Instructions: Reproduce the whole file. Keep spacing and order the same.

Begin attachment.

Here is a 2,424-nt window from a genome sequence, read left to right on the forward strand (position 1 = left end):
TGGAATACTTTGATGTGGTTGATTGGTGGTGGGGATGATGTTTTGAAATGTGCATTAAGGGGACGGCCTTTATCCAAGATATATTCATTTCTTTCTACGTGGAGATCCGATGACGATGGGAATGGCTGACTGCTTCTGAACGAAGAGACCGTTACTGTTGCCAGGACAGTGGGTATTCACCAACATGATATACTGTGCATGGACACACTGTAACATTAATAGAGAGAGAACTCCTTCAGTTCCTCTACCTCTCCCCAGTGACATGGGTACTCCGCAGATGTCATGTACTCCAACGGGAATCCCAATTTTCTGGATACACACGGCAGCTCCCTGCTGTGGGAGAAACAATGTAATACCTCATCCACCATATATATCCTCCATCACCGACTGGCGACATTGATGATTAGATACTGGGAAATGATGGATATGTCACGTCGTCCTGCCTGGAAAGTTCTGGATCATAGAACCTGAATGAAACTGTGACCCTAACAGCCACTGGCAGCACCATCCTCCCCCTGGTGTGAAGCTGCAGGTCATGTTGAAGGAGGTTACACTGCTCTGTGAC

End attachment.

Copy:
Here is a 2,424-nt window from a genome sequence, read left to right on the forward strand (position 1 = left end):
TGGAATACTTTGATGTGGTTGATTGGTGGTGGGGATGATGTTTTGAAATGTGCATTAAGGGGACGGCCTTTATCCAAGATATATTCATTTCTTTCTACGTGGAGATCCGATGACGATGGGAATGGCTGACTGCTTCTGAACGAAGAGACCGTTACTGTTGCCAGGACAGTGGGTATTCACCAACATGATATACTGTGCATGGACACACTGTAACATTAATAGAGAGAGAACTCCTTCAGTTCCTCTACCTCTCCCCAGTGACATGGGTACTCCGCAGATGTCATGTACTCCAACGGGAATCCCAATTTTCTGGATACACACGGCAGCTCCCTGCTGTGGGAGAAACAATGTAATACCTCATCCACCATATATATCCTCCATCACCGACTGGCGACATTGATGATTAGATACTGGGAAATGATGGATATGTCACGTCGTCCTGCCTGGAAAGTTCTGGATCATAGAACCTGAATGAAACTGTGACCCTAACAGCCACTGGCAGCACCATCCTCCCCCTGGTGTGAAGCTGCAGGTCATGTTGAAGGAGGTTACACTGCTCTGTGAC